Cambodia’s commercial aviation market is small, but growing at the fastest pace of all its Asean counterparts. While there have been many who tried and failed in the past to establish a long-term national flag carrier, none apart from Cambodia Angkor Air (CAA) have been able to retain their foothold in the tiny marketplace. This week CEO of Cambodia Angkor Air, Trinh Hong Quang, speaks exclusively to, the Post’s Eddie Morton about the airline’s monopoly over Cambodia’s aviation market, how the company struggled through its formative years, competition and what’s on for 2014.
How are CAA’s passenger numbers performing?
At the moment, it is safe to say we doubled our passenger numbers in 2013 compared with 2012. But you know, when we initially started CAA in 2009, it was not easy especially during the first couple of years. I can say that CAA is on the right track financially, and we are expecting positive passenger and financial growth figures again this year.
What were the challenges you faced during those first few years?
The biggest of them all was making people recognise CAA as an airline in the first place. It is not so difficult to have aircraft and scheduled flights, but if no one is aware of our brand or standing in the domestic aviation market, what is it good for? So yes, that was the largest challenge, but we can say now that after those early years, many people throughout the region now know of our airline. Many other larger airlines are aware of our product and this is good as it means our name is becoming known and that we are becoming competitive.
Are you expanding your service to more destinations?
We already fly to Bangkok from Phnom Penh and Siem Reap, to all major cities in Vietnam, to Guangzhou, Shanghai and a number of other Chinese cities. The destination we are most optimistic about is China. It is no secret that China is a very big market for Cambodia’s tourism industry, especially for tourists visiting Angkor Wat. I believe this market will only further develop over the next 10 years. This is a massive market for us. Also, this year we will start new destinations in Japan and Singapore, both focused on getting tourists to Angkor Wat. We have conducted conversations about these new destinations and they are in our 2014 plan.
What else is on for 2014?
This year is promising to be the biggest year on record for CAA. We are confident we will carry more than one million passengers for the first time. In fact, we are estimating that we will carry 1.2 million passengers in 2014, well above the target.
New destinations and more passengers – will you need more aircraft then?
We will add another two aircraft to our fleet, taking our total fleet to eight. Next year, we will increase that to nine aircraft, and between 2015 and 2020, we are confident our fleet will increase to more than 20 aircraft. All the aircraft will be Airbus A321s.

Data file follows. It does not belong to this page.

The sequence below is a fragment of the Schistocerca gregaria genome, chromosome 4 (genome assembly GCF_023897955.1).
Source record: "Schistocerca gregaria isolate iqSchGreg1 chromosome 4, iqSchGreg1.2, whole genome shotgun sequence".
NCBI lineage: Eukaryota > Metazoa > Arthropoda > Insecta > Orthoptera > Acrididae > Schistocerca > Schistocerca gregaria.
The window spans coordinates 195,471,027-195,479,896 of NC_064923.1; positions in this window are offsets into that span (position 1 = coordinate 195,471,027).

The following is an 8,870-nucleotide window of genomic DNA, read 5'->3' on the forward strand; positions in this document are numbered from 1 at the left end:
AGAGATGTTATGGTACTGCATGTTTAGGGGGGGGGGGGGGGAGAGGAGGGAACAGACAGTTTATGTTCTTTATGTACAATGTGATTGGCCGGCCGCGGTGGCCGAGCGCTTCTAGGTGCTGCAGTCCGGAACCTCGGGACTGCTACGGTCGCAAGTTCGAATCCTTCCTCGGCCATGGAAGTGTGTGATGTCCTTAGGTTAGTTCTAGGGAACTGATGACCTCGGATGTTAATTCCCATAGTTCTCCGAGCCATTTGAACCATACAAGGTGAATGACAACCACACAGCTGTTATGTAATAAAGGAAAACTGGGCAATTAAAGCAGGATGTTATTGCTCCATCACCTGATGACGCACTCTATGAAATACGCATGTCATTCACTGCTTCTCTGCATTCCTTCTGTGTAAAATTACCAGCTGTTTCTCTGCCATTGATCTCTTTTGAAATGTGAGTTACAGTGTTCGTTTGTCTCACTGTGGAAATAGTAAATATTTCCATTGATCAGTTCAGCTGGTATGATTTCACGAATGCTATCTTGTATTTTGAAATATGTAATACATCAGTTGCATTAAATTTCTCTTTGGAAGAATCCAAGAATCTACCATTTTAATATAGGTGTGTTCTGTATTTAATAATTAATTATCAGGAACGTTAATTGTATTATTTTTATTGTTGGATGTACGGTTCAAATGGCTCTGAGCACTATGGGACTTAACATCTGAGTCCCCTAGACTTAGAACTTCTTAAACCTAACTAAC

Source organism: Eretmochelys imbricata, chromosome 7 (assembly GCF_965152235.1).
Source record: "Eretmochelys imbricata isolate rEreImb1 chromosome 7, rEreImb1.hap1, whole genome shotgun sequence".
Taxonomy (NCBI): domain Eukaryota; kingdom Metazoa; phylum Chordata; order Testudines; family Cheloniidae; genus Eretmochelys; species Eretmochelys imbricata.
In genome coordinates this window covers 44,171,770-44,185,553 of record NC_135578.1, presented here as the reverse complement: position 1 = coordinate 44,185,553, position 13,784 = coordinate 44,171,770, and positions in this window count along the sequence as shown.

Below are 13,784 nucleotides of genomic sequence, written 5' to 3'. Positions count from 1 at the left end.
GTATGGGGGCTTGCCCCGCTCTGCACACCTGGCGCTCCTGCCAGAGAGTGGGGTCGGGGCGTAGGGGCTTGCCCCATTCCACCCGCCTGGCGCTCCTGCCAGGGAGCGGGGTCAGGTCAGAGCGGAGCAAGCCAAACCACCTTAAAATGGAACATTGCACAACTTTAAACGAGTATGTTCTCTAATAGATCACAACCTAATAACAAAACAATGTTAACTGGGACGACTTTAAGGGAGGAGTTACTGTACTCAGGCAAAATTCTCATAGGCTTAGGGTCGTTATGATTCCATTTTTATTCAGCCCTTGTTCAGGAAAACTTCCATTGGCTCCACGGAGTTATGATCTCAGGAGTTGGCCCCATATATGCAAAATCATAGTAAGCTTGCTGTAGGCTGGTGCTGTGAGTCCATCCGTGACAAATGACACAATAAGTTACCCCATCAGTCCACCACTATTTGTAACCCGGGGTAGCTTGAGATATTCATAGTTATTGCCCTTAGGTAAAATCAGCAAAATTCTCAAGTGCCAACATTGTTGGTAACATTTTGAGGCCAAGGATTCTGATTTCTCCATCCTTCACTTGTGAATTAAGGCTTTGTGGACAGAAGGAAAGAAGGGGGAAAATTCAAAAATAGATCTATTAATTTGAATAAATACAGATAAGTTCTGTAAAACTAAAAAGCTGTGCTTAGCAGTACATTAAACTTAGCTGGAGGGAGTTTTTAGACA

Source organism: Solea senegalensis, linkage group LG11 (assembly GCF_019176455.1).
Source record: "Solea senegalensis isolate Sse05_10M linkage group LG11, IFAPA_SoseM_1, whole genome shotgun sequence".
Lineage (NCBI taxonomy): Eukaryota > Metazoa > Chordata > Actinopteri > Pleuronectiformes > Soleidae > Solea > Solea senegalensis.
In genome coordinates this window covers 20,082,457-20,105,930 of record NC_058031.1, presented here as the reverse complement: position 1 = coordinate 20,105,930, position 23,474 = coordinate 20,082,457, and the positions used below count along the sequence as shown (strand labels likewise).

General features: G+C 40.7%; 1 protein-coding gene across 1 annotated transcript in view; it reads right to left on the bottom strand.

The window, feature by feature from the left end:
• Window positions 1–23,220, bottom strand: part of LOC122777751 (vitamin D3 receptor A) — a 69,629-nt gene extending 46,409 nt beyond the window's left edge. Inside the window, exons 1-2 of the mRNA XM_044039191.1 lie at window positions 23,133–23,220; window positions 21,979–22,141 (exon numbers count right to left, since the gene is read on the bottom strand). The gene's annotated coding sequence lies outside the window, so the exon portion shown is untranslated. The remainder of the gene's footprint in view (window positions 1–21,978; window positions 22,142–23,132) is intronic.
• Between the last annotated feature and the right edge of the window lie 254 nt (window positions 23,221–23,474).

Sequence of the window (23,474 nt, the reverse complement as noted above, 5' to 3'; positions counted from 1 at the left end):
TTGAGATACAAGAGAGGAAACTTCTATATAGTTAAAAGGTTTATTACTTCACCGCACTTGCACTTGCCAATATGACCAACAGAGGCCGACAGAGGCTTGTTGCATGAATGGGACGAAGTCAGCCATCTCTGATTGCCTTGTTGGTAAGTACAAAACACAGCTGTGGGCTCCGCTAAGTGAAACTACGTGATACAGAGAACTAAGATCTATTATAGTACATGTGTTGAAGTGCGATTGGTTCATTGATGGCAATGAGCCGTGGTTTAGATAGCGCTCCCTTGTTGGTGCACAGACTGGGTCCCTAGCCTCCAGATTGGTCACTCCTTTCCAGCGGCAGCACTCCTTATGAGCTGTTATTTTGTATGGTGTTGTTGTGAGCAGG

CAA offers a business class service. How is that performing?
Now is not the right time to concentrate on business class services. The Cambodia market is primarily a tourists market and like other developing nations such as Vietnam and Laos, Cambodia still does not have a large contingent of business passengers travelling on a regular enough basis. So now we are focusing on our tourist market and maybe five more years down the line we will look more closely at business class.
What are your views on Cambodia’s aviation sector? What needs to change?
The only priority for the aviation industry is to boost the Kingdom’s economy via tourism. That in turn will boost the aviation sector. Angkor Wat is a huge market for Cambodian aviation and making it easier to travel there is very important. If we can improve transport infrastructure within the country, this will certainly benefit tourism numbers. For example, the airports are very limited, so aviation development is limited.
Both domestic and international competition is looming. Is CAA ready?
This is true. Royal Group and Philippine Airlines plan to launch another national carrier, Cambodia Airlines. I think today the world is a very small place and it’s silly to think we can avoid competition.
Competition is a very good thing. Even in the face of fierce competition, CAA is ready to take on its competitors both domestically and internationally. The ASEAN Open Skies policy will free up the region’s airspace for all regional carriers to fly across borders from 2015 with little to no barriers.
We’re ready to face this and we will try our best. I can say that if five years ago Open Skies was being rolled out, CAA would not have been in a position to survive. CAA was weak. But after five years of operating and increasing our business, we have positioned our self – along with our partner Vietnam Airlines – to be competitive when this situation arises. We are ready.
This interview has been edited for length and clarity